out of date, are important to evaluating our risks Analyse
  the available account transaction detail and information.
  Supports your risk assessment.
  Applying the Results




• Assess higher risks against controls designed to mitigate
  them
• Confirm if risks are lowered to acceptable level; identify and
  remediate areas of any excess risk
• Document assessment
• Update and align policies, procedures, controls, monitoring
   t t i       dt i i           d d
  strategies and training as needed
   – Risks may be reduced through deterrent, preventative, detective, reporting
     and remediation measure controls
• Report to Senior Management and the Board
Questions?
 Is your assessment of risk well supported?



• Assessment of risk needs to be supported
• Likely that your first assessment of risk is not perfect… not
               be but
  expected to be…but the expectation is that your assessment
  is evolving and on-going
• How is your assessment being re-visited/updated?
   – Analysis of actual transaction, service/products, types of members, experience
   – Analysis of actual member KYC/DD experience: What is member turnover?
     What is source of new members? Face to face or not relationship?
                                                                   p
• Completion of substantive analysis demonstrates
  understanding and provides basis to support your assessment
Not a one-time exercise…



• Risk Assessments should be conducted on an ongoing basis
• Typically scheduled on a periodic basis supplemented by
  trigger events like:
  ti          t lik
   – Acquisitions
         y                  ,
   – Entry into new markets, new services
   – Material change in targeted membership base or product offered

• Assessment of risk and supporting documentation needs to be
  reviewed and updated regularly to reflect any changes to the
  organization’s risk profile
 The risk based approach applies to members, too



• Consolidate a list of key risk characteristics
• Assess each of the characteristics as posing a low, moderate,
  high (or very high) risk rating to determine which risks are of a
  higher nature and require a documented enhanced due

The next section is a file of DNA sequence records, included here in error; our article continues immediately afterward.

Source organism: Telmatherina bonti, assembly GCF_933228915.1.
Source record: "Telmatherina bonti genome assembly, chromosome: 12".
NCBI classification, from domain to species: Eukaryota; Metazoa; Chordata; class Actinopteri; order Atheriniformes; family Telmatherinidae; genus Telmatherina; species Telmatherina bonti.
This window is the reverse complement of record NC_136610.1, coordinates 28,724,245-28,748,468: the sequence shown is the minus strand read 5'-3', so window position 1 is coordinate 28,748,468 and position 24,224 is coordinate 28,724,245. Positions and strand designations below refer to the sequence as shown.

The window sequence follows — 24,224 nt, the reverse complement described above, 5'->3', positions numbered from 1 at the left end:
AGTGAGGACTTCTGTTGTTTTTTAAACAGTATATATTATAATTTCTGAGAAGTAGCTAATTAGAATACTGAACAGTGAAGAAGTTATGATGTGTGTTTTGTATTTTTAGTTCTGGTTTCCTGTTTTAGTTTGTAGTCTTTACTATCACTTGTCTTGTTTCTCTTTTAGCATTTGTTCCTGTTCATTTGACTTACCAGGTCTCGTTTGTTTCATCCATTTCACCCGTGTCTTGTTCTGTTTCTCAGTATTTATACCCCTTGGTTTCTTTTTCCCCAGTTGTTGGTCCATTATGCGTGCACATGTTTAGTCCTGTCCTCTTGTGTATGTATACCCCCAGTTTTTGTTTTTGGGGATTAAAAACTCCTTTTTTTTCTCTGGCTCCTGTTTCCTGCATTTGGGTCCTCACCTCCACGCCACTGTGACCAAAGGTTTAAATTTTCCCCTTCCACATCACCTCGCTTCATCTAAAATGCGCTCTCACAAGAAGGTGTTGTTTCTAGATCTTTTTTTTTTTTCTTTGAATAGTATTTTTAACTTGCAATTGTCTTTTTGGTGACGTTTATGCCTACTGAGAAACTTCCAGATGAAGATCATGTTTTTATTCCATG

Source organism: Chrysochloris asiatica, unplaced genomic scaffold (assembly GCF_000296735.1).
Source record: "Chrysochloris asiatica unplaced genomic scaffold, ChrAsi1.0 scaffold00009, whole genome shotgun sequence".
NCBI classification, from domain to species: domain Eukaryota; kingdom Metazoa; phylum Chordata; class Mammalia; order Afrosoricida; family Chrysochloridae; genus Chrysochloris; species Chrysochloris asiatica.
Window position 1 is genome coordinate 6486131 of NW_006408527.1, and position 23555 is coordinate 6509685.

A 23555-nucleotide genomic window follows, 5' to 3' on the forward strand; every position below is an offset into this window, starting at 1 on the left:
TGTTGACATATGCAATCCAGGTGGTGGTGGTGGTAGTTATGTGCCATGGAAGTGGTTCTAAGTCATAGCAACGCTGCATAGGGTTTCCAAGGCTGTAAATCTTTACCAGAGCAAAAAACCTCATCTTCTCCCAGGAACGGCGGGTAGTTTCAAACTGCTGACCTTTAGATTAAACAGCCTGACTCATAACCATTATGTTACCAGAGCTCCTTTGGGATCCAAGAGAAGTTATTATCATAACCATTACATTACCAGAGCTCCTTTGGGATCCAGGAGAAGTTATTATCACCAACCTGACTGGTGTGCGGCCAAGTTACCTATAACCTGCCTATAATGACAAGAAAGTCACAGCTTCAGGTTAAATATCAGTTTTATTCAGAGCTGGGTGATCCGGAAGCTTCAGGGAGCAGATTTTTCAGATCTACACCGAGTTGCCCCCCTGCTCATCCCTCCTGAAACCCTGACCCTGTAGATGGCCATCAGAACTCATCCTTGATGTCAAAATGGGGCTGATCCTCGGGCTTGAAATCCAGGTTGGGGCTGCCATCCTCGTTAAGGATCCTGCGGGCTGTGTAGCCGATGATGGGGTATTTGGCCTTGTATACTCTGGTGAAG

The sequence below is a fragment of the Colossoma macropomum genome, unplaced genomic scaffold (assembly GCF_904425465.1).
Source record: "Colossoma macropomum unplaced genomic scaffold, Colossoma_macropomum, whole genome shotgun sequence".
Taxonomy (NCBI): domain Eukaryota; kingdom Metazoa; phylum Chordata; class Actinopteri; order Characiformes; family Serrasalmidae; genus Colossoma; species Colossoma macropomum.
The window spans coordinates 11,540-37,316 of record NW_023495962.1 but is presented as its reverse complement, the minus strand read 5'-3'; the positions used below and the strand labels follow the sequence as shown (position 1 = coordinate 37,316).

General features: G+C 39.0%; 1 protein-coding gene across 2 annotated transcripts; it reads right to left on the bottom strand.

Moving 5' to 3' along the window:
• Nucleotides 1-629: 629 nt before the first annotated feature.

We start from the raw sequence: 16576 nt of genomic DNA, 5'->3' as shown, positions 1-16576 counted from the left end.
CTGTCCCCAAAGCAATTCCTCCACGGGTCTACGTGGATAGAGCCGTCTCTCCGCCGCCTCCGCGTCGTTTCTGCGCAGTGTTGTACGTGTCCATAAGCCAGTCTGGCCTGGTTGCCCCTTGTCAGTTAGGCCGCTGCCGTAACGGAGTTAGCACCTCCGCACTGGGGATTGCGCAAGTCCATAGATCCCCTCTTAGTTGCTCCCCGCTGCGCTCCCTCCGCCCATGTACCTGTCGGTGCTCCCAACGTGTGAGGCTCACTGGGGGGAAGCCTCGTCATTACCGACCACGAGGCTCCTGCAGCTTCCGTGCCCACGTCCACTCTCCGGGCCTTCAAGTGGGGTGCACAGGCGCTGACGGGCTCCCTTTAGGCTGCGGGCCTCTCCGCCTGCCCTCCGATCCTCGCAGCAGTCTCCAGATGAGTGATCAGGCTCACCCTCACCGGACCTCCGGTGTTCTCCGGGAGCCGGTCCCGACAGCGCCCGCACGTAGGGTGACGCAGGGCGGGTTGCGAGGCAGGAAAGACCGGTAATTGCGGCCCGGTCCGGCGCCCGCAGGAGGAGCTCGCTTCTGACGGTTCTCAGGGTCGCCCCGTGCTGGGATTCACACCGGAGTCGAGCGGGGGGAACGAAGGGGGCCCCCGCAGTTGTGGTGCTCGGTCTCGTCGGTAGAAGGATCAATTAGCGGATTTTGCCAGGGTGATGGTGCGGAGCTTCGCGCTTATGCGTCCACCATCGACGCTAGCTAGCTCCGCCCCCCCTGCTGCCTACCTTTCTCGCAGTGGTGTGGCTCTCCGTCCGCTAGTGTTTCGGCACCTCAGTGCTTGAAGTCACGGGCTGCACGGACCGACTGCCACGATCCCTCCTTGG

diligence / risk mitigation strategy.
• Identify higher risk members and implement appropriate risk
  mitigation strategy and associated controls congruent with the
  organization s
  organization’s risk appetite
• Put in place a documented process to ensure unacceptable
  levels of risk are not on-boarded [new members] or are exited
  [existing members] as appropriate
Does it work?



• Risk-based due diligence prevented a prospective bad
  client
   – Based on a high risk factor (type of business/industry) background
     check at time of up front client due diligence identified past criminal
     activity of one of the owners. (MSB)

   – Based on enhanced due diligence performed on a prospective client
     flagged as having a higher risk business type, a determination was
     made that the prospect’s articulated business model and expected
     transactional activity did not align with the stated business type;
     prospect was later implicated in a Ponzi scheme. (Bank)
Does it work?



• Risk-based client due diligence identified a riskier client that
  was closely monitored resulting in relevant detection
   – Based on high risk factors (complexity of business/corporate
     organization and some geographic locations) client was identified up
     front as higher than normal risk; transactions reviewed/screened
                g                      ;
     regularly; identified suspicious transactions regarding the movement
     of funds in and out of the accounts (Securities Dealer)

   – Based on high risk factors (non-residence status, connection to a
     sanctioned country), heightened due diligence identified a proposed
     credit transaction as one posing a high risk of violating an economic
                               p    g     g                  g
     sanction (Bank)
Does it work?



• KYC that did not identify a client as higher risk, but where
  ongoing monitoring uncovered a higher risk
   – Transaction monitoring, specifically for structured transactions-
     same customer making remittances overseas to same country;
     accumulating to over $10K within one to two week period.
     Suspicious transaction reports filed. (MSB)

                            g        g
   – Transaction monitoring for large volumes of in-and-out wire activityy